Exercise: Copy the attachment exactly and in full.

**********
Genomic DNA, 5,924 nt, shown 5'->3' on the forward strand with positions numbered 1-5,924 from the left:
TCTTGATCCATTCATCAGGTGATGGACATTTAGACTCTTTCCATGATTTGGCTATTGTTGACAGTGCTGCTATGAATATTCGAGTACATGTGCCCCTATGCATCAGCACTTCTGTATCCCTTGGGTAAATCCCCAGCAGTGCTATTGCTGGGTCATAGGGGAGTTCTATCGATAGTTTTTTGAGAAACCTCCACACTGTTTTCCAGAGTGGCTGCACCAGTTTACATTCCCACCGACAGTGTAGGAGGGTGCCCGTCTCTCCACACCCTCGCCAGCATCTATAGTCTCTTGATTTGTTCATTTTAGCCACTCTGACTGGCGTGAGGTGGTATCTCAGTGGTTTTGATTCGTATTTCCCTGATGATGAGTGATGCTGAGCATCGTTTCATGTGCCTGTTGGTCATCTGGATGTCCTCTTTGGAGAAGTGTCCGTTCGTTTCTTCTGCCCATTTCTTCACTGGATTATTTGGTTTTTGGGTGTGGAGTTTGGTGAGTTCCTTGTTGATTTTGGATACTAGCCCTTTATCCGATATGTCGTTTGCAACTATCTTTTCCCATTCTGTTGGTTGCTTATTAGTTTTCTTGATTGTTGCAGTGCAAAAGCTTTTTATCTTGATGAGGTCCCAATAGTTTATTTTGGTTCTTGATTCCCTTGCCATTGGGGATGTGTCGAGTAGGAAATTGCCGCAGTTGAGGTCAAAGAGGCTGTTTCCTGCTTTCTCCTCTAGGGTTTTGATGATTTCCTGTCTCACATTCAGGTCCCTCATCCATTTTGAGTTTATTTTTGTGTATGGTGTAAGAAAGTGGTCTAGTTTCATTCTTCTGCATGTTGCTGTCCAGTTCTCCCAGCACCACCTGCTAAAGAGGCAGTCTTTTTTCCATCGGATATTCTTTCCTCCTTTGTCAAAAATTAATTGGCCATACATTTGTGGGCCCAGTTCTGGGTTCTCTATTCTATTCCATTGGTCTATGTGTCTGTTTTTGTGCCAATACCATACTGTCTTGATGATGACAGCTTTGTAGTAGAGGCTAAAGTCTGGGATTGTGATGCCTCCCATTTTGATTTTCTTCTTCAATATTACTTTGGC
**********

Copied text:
Genomic DNA, 5,924 nt, shown 5'->3' on the forward strand with positions numbered 1-5,924 from the left:
TCTTGATCCATTCATCAGGTGATGGACATTTAGACTCTTTCCATGATTTGGCTATTGTTGACAGTGCTGCTATGAATATTCGAGTACATGTGCCCCTATGCATCAGCACTTCTGTATCCCTTGGGTAAATCCCCAGCAGTGCTATTGCTGGGTCATAGGGGAGTTCTATCGATAGTTTTTTGAGAAACCTCCACACTGTTTTCCAGAGTGGCTGCACCAGTTTACATTCCCACCGACAGTGTAGGAGGGTGCCCGTCTCTCCACACCCTCGCCAGCATCTATAGTCTCTTGATTTGTTCATTTTAGCCACTCTGACTGGCGTGAGGTGGTATCTCAGTGGTTTTGATTCGTATTTCCCTGATGATGAGTGATGCTGAGCATCGTTTCATGTGCCTGTTGGTCATCTGGATGTCCTCTTTGGAGAAGTGTCCGTTCGTTTCTTCTGCCCATTTCTTCACTGGATTATTTGGTTTTTGGGTGTGGAGTTTGGTGAGTTCCTTGTTGATTTTGGATACTAGCCCTTTATCCGATATGTCGTTTGCAACTATCTTTTCCCATTCTGTTGGTTGCTTATTAGTTTTCTTGATTGTTGCAGTGCAAAAGCTTTTTATCTTGATGAGGTCCCAATAGTTTATTTTGGTTCTTGATTCCCTTGCCATTGGGGATGTGTCGAGTAGGAAATTGCCGCAGTTGAGGTCAAAGAGGCTGTTTCCTGCTTTCTCCTCTAGGGTTTTGATGATTTCCTGTCTCACATTCAGGTCCCTCATCCATTTTGAGTTTATTTTTGTGTATGGTGTAAGAAAGTGGTCTAGTTTCATTCTTCTGCATGTTGCTGTCCAGTTCTCCCAGCACCACCTGCTAAAGAGGCAGTCTTTTTTCCATCGGATATTCTTTCCTCCTTTGTCAAAAATTAATTGGCCATACATTTGTGGGCCCAGTTCTGGGTTCTCTATTCTATTCCATTGGTCTATGTGTCTGTTTTTGTGCCAATACCATACTGTCTTGATGATGACAGCTTTGTAGTAGAGGCTAAAGTCTGGGATTGTGATGCCTCCCATTTTGATTTTCTTCTTCAATATTACTTTGGC